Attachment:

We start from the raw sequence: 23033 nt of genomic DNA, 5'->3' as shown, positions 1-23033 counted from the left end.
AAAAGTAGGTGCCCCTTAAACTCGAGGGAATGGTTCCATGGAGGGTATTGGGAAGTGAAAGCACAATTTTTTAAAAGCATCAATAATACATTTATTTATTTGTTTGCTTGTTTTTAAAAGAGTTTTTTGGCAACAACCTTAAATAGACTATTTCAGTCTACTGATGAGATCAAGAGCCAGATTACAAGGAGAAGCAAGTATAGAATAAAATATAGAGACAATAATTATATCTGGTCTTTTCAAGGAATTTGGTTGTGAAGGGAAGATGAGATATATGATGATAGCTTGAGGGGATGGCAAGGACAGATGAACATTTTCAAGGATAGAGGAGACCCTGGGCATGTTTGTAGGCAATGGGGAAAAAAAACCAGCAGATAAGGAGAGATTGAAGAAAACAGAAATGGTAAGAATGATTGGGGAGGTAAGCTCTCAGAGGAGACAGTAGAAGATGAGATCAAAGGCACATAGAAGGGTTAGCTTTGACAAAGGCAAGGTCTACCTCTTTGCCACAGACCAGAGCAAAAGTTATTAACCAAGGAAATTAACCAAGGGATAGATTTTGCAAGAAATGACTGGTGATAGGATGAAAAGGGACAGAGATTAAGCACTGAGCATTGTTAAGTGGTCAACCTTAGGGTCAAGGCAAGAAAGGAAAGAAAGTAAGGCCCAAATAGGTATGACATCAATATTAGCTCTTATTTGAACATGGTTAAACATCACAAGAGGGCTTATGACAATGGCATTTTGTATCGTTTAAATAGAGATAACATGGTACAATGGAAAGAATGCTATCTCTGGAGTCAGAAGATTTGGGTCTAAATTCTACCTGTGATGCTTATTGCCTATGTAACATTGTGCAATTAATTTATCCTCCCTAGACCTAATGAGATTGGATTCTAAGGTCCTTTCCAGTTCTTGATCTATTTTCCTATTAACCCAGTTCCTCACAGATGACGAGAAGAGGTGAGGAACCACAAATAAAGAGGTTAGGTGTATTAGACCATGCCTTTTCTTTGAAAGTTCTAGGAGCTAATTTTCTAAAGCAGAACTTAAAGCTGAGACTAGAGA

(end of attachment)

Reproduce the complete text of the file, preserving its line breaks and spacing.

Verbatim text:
We start from the raw sequence: 23033 nt of genomic DNA, 5'->3' as shown, positions 1-23033 counted from the left end.
AAAAGTAGGTGCCCCTTAAACTCGAGGGAATGGTTCCATGGAGGGTATTGGGAAGTGAAAGCACAATTTTTTAAAAGCATCAATAATACATTTATTTATTTGTTTGCTTGTTTTTAAAAGAGTTTTTTGGCAACAACCTTAAATAGACTATTTCAGTCTACTGATGAGATCAAGAGCCAGATTACAAGGAGAAGCAAGTATAGAATAAAATATAGAGACAATAATTATATCTGGTCTTTTCAAGGAATTTGGTTGTGAAGGGAAGATGAGATATATGATGATAGCTTGAGGGGATGGCAAGGACAGATGAACATTTTCAAGGATAGAGGAGACCCTGGGCATGTTTGTAGGCAATGGGGAAAAAAAACCAGCAGATAAGGAGAGATTGAAGAAAACAGAAATGGTAAGAATGATTGGGGAGGTAAGCTCTCAGAGGAGACAGTAGAAGATGAGATCAAAGGCACATAGAAGGGTTAGCTTTGACAAAGGCAAGGTCTACCTCTTTGCCACAGACCAGAGCAAAAGTTATTAACCAAGGAAATTAACCAAGGGATAGATTTTGCAAGAAATGACTGGTGATAGGATGAAAAGGGACAGAGATTAAGCACTGAGCATTGTTAAGTGGTCAACCTTAGGGTCAAGGCAAGAAAGGAAAGAAAGTAAGGCCCAAATAGGTATGACATCAATATTAGCTCTTATTTGAACATGGTTAAACATCACAAGAGGGCTTATGACAATGGCATTTTGTATCGTTTAAATAGAGATAACATGGTACAATGGAAAGAATGCTATCTCTGGAGTCAGAAGATTTGGGTCTAAATTCTACCTGTGATGCTTATTGCCTATGTAACATTGTGCAATTAATTTATCCTCCCTAGACCTAATGAGATTGGATTCTAAGGTCCTTTCCAGTTCTTGATCTATTTTCCTATTAACCCAGTTCCTCACAGATGACGAGAAGAGGTGAGGAACCACAAATAAAGAGGTTAGGTGTATTAGACCATGCCTTTTCTTTGAAAGTTCTAGGAGCTAATTTTCTAAAGCAGAACTTAAAGCTGAGACTAGAGA